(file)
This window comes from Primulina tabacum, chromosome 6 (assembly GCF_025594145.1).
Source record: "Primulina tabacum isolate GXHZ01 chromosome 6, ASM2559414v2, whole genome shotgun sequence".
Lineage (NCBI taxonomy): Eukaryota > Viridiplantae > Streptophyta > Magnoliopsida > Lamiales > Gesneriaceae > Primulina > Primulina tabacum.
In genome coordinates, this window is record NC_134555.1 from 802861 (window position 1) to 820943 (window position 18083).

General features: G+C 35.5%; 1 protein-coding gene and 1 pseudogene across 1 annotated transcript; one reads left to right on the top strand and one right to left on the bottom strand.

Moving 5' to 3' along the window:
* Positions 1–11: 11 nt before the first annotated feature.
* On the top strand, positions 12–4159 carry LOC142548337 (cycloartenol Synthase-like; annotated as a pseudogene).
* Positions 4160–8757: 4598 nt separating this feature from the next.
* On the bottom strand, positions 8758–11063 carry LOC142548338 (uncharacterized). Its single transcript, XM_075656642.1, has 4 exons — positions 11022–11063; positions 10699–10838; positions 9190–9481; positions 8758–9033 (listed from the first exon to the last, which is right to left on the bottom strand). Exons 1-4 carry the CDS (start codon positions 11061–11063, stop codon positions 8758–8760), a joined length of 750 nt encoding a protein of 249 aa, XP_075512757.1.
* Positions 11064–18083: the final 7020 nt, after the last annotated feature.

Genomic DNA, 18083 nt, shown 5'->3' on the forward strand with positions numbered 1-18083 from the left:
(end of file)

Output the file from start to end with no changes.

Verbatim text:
This window comes from Primulina tabacum, chromosome 6 (assembly GCF_025594145.1).
Source record: "Primulina tabacum isolate GXHZ01 chromosome 6, ASM2559414v2, whole genome shotgun sequence".
Lineage (NCBI taxonomy): Eukaryota > Viridiplantae > Streptophyta > Magnoliopsida > Lamiales > Gesneriaceae > Primulina > Primulina tabacum.
In genome coordinates, this window is record NC_134555.1 from 802861 (window position 1) to 820943 (window position 18083).

General features: G+C 35.5%; 1 protein-coding gene and 1 pseudogene across 1 annotated transcript; one reads left to right on the top strand and one right to left on the bottom strand.

Moving 5' to 3' along the window:
* Positions 1–11: 11 nt before the first annotated feature.
* On the top strand, positions 12–4159 carry LOC142548337 (cycloartenol Synthase-like; annotated as a pseudogene).
* Positions 4160–8757: 4598 nt separating this feature from the next.
* On the bottom strand, positions 8758–11063 carry LOC142548338 (uncharacterized). Its single transcript, XM_075656642.1, has 4 exons — positions 11022–11063; positions 10699–10838; positions 9190–9481; positions 8758–9033 (listed from the first exon to the last, which is right to left on the bottom strand). Exons 1-4 carry the CDS (start codon positions 11061–11063, stop codon positions 8758–8760), a joined length of 750 nt encoding a protein of 249 aa, XP_075512757.1.
* Positions 11064–18083: the final 7020 nt, after the last annotated feature.

Genomic DNA, 18083 nt, shown 5'->3' on the forward strand with positions numbered 1-18083 from the left: